The word lakay means “the house or home of ” in Haitian Creole.
Lakay Ritza is home to 29-year-old chef Sartiza St. Thomas’ unique take on Haitian cuisine. St. Thomas was born in Haiti, but moved to New York at a young age. She grew up cooking Haitian food with her mother, she said.
Saritza St. Thomas moved to Gainesville in 2017 when she had a job transfer at Chase Bank. When she realized Gainesville’s lack of Haitian cuisine, she sought to change that.
In November 2018, St.Thomas opened her food service called Lakay Ritza. Lakay Ritza has a weekly menu full of Haitian food, where you can order flavorful and traditional Haitian dishes.
Through social media platforms such as Instagram and Facebook, St.Thomas expanded her reach. Customers place orders online, and then the food is delivered on Sundays.
Lakay Ritza’s food is also health conscious.
“I wanted to take a healthier approach and so instead of canola oil, use vegetable oil,” St. Thomas said. She also said she does not use MSG, which is a common flavor enhancer with adverse health effects.
Since Lakay Ritza isn’t a brick-and-mortar store, St.Thomas said she actually saw an increase in sales at the beginning of the pandemic. Her business was already based out of her home, so she was able to adjust smoothly.
“When everything really set down maybe the week after [the pandemic started] I had more orders than I had the month prior,” she said.
As a Black business owner in Gainesville, St. Thomas said the community has been welcoming. And now with the prominence of the Black Lives Matter movement, St. Thomas said what the movement stands for is powerful.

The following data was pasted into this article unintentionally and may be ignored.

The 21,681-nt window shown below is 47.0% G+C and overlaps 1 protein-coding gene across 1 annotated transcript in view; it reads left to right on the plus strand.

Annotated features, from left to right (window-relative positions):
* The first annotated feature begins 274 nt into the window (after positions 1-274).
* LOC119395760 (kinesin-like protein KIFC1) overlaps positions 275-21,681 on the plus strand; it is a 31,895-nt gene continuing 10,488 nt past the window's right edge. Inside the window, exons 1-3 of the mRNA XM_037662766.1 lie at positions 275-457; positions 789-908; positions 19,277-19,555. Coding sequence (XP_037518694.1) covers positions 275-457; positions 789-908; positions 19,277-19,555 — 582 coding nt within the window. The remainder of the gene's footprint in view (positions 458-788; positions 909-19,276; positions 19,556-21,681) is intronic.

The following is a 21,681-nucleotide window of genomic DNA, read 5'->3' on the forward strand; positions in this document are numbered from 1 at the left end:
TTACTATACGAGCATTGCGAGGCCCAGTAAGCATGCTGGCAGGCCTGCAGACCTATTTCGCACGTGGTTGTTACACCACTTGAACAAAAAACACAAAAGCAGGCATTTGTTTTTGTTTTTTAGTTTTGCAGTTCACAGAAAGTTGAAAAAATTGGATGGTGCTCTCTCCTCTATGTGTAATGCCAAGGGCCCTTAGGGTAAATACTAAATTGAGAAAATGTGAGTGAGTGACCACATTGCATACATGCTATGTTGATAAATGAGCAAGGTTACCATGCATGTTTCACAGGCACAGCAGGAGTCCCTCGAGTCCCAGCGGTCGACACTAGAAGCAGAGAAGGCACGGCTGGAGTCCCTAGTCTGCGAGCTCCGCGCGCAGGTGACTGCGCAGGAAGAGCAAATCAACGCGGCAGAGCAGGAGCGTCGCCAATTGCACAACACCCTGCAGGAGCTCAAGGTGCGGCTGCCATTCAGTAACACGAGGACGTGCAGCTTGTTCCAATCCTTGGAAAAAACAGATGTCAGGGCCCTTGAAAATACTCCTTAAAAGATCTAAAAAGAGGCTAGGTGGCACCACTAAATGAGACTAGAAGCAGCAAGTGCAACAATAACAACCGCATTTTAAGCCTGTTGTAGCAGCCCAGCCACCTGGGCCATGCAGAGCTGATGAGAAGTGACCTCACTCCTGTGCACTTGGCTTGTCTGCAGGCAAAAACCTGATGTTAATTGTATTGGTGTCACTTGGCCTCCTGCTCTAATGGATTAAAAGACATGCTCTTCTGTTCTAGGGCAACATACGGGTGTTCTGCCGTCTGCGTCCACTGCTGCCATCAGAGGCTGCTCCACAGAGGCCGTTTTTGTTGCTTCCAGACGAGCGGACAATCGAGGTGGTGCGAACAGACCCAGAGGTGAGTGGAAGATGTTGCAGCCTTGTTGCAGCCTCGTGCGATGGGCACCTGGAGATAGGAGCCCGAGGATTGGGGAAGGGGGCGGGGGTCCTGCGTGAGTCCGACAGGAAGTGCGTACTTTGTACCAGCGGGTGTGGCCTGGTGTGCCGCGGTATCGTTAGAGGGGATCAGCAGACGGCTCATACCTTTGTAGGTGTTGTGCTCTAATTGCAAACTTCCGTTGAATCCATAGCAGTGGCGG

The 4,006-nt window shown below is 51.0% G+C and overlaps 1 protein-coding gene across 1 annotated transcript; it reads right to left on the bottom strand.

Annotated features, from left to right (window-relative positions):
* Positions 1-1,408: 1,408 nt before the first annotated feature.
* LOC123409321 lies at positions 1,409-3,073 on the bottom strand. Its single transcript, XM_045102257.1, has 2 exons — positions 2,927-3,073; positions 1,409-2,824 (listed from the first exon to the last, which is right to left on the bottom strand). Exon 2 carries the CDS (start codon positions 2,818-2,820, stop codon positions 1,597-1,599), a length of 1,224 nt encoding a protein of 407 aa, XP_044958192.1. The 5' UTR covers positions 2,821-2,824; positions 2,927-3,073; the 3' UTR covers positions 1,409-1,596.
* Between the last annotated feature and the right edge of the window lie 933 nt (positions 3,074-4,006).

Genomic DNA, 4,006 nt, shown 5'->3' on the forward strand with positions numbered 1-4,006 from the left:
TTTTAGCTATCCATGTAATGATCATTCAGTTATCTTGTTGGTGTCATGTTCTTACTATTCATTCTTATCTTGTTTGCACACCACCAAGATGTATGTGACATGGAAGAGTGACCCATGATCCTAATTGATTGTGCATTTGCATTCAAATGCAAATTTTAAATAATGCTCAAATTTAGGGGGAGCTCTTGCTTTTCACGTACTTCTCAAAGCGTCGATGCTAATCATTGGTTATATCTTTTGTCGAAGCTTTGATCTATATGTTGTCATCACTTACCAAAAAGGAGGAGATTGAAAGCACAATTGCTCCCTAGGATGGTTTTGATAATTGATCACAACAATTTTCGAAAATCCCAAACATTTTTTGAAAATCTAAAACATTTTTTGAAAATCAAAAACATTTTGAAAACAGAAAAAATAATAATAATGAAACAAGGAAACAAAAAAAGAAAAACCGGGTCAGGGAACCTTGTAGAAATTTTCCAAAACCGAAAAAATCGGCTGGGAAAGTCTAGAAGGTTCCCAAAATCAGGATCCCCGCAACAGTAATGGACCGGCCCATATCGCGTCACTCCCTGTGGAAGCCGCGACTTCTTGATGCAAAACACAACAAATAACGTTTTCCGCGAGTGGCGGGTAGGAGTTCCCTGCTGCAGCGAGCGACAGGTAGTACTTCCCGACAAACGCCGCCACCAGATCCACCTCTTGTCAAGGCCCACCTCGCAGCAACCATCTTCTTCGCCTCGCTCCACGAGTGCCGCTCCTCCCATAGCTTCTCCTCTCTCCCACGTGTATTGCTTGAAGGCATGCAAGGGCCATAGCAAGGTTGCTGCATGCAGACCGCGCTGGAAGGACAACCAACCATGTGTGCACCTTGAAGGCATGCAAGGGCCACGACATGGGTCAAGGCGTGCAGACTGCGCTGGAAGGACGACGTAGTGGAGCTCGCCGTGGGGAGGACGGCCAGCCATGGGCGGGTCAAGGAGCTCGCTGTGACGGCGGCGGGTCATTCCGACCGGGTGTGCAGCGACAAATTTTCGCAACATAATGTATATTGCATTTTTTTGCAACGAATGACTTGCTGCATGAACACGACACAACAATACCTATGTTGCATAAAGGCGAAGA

“I have felt anxious with the current events to and against my brothers and sisters. There has been a significant awakening and change in how we all feel regardless of our race,” she said.
Gercica Joseph, a 34-year-old caregiver, has been ordereding from Lakay Ritza for a year, she said.
“When I was pregnant, I was craving some soup joumou so bad,” Joseph said. “She went and got the stuff and made it for me. It wasn’t even in her menu. Tell me if anybody else would do that, and they don’t even know you.”
Soup joumou is a traditional Haitian mildly spicy soup, typically using pumpkin or squash.
Alex Frezer, a 24-year-old lab assistant for the blueberry breeding lab at UF, said the experience eating from Lakay Ritza has been divine.
“It's really great home cooking; The perfect place to order from for a Sunday afternoon when you want to feel warm and cozy,” Frezer said.
St.Thomas said for now she is focused on her cooking and customer service, but she has plans to expand the business further. She is planning on starting a subscription service. She hopes to maybe start a food truck and even a YouTube channel to show people how she cooks.
“It's been pretty humbling,” she said “I've gotten a lot of criticism, positive and negative, which has helped me grow as a business and I always just try to do better.”
This story is a part of an Avenue series called “The Voices of Gainesville” meant to spotlight black-owned businesses, black artists and black musicians in Gainesville.
Michelle Holder is a second-year journalism student at UF minoring in entrepreneurship and a Metro reporter at The Alligator. She is from Ponte Vedra Beach, Florida. In her free time she enjoys going to coffee shops and reading.